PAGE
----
The three Russians were acquaintances. Two were recent immigrants, while the third had been in North America for a time. Hard labor in the copper mines of Butte, Mont., had not fulfilled their idea of the “American Dream.” There had to be an easier way to make a living. They considered train robbery. As it was less common north of the border, they resolved to rob a Canadian train.
On Monday, Aug. 2, 1920, a warm summer’s day in southern Alberta, Canadian Pacific Railway (CPR) passenger train No. 63 chugged west. Soon entering the Rocky Mountains, it passed in turn through the neighboring towns of Bellevue, Frank, Blairmore and Coleman. Back in the baggage car Bill Staples readied freight to be unloaded at Sentinel, the next stop, at a passenger’s request.
Conductor Sam Jones checked the time on the prized gold pocket watch he’d recently purchased in Lethbridge. On returning it to his breast pocket, he found himself staring down the barrel of a semiautomatic pistol. As the gunman ushered Jones back to the baggage car to join Staples, the conductor was able to surreptitiously tug the emergency cord once. Three pulls would have called for an immediate stop, putting everyone in danger. Once signaled the train crew to stop at the next convenient place, which was Sentinel.
Meanwhile, two other robbers were relieving male passengers of their valuables, while leaving female passengers alone. On finishing their collection, the pair joined the third robber in the baggage car. As the train slowed for the stop at Sentinel, they jumped off and ran into the brush south of the tracks. The inept trio, who had ignored the safe containing several hundred dollars, made off with little more than $400 and Jones’ gold pocket watch.
Authorities soon telegraphed descriptions of the suspects to Royal Canadian Mounted Police (RCMP) and Alberta Provincial Police (APP) stations in the area. Also joining the hunt were CPR detectives—two of them, William R. MacLeod and Albert Robine, having suffered the ignominy of being robbed. Jones informed lawmen the trio had boarded the train in Lethbridge, and police there soon identified the suspects as Tom Bassoff, George Arkoff and Ausbey Auloff, Russians from south of the border with prior arrests on minor charges.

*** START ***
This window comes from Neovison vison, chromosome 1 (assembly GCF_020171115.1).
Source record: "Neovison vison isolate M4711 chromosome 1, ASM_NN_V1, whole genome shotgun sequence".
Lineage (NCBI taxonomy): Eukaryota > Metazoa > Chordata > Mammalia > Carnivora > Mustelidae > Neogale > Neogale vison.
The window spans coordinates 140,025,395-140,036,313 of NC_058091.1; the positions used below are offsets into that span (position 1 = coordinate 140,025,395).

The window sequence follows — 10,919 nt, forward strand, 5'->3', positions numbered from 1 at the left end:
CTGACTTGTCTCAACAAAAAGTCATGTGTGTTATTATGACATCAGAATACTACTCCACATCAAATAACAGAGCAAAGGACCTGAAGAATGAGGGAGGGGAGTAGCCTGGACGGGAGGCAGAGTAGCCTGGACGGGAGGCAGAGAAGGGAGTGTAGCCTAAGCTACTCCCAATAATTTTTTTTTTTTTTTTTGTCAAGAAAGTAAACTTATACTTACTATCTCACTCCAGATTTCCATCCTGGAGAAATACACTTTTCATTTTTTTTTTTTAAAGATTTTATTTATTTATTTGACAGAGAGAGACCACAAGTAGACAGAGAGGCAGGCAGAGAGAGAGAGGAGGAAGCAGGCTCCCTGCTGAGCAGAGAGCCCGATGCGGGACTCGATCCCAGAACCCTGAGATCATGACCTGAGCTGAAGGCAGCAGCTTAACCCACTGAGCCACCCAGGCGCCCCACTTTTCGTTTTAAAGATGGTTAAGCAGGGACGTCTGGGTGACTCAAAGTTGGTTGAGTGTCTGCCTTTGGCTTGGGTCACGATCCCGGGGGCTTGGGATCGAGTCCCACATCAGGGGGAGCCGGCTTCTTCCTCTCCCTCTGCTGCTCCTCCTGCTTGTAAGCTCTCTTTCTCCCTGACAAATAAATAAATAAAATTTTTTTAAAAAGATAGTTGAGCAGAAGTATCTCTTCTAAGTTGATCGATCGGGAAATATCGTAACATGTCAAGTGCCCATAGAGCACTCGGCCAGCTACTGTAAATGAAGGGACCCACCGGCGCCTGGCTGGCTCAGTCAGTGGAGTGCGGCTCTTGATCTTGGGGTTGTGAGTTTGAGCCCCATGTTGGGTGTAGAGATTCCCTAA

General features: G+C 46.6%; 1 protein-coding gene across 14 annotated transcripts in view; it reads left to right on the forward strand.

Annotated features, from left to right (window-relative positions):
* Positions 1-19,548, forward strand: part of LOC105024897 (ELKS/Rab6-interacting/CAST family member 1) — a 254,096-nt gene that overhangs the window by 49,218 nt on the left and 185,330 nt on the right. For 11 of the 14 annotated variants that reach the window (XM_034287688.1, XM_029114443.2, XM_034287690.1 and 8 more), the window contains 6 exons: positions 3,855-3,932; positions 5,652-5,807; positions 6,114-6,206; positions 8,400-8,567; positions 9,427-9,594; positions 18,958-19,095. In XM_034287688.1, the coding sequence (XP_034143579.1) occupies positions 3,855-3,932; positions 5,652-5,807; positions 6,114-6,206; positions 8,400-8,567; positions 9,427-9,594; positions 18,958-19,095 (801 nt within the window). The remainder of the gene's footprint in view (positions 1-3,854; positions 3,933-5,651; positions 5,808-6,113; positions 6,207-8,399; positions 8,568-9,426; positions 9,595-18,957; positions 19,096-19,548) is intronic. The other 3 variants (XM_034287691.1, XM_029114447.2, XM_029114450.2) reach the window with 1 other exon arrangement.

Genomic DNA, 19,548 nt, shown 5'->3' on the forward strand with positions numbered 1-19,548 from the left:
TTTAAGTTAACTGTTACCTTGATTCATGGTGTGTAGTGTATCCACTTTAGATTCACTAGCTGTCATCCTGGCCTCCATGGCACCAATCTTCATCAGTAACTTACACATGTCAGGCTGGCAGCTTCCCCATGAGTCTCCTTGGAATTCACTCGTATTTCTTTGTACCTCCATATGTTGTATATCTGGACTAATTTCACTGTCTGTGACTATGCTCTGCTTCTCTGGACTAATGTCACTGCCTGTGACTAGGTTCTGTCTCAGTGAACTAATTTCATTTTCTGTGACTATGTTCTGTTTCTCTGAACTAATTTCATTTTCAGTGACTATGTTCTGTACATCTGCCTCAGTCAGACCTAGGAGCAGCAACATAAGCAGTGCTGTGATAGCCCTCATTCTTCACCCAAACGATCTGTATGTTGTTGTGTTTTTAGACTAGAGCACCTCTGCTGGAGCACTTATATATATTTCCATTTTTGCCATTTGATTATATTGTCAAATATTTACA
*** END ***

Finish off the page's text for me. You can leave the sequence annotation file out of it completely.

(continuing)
Authorities blocked all roads, stopped and searched every train, and investigated numerous sightings. The following Saturday, August 7, APP Constable James Frewin got a tip that two men answering the descriptions of the fugitives had entered a café in Bellevue. Frewin investigated with fellow Constable F.W.E. “Fred” Bailey and RCMP Corporal Ernest Usher.
Bailey stood by the rear door of the restaurant while Frewin and Usher strode through the front door. The only diners were Bassoff and Arkoff, who shared a booth. Drawing their sidearms, Frewin and Usher cautiously approached. When Frewin saw Arkoff reach for his coat, which hung beside the booth with the butt of a gun sticking out, the constable opened fire, emptying his gun and then backing away to reload. Usher, who had his gun trained on Bassoff, did not fire. Responding to the shots, Bailey rushed in and over to the booth. Frewin, in a “shell-shocked” state at having shot a man for the first time, left the restaurant. It was then, police later determined, Bassoff saw an opportunity, yanked his Mauser pistol and opened fire.
Witnesses outside the restaurant said that after hearing several shots, they watched Corporal Usher back out the front door and turn to descend the step when he caught a bullet in the back. Constable Bailey followed, immediately stumbling over Usher, who lay crumpled on the ground with his head in the doorway. Next came Arkoff, who staggered up the street and collapsed, dead from his wounds. Finally, Bassoff emerged. As Bailey tried to rise, Bassoff fired once into the top of his skull. At that Usher stirred, and Bassoff emptied his gun into the wounded constable before taking off west on foot. Searchers later lost his trail.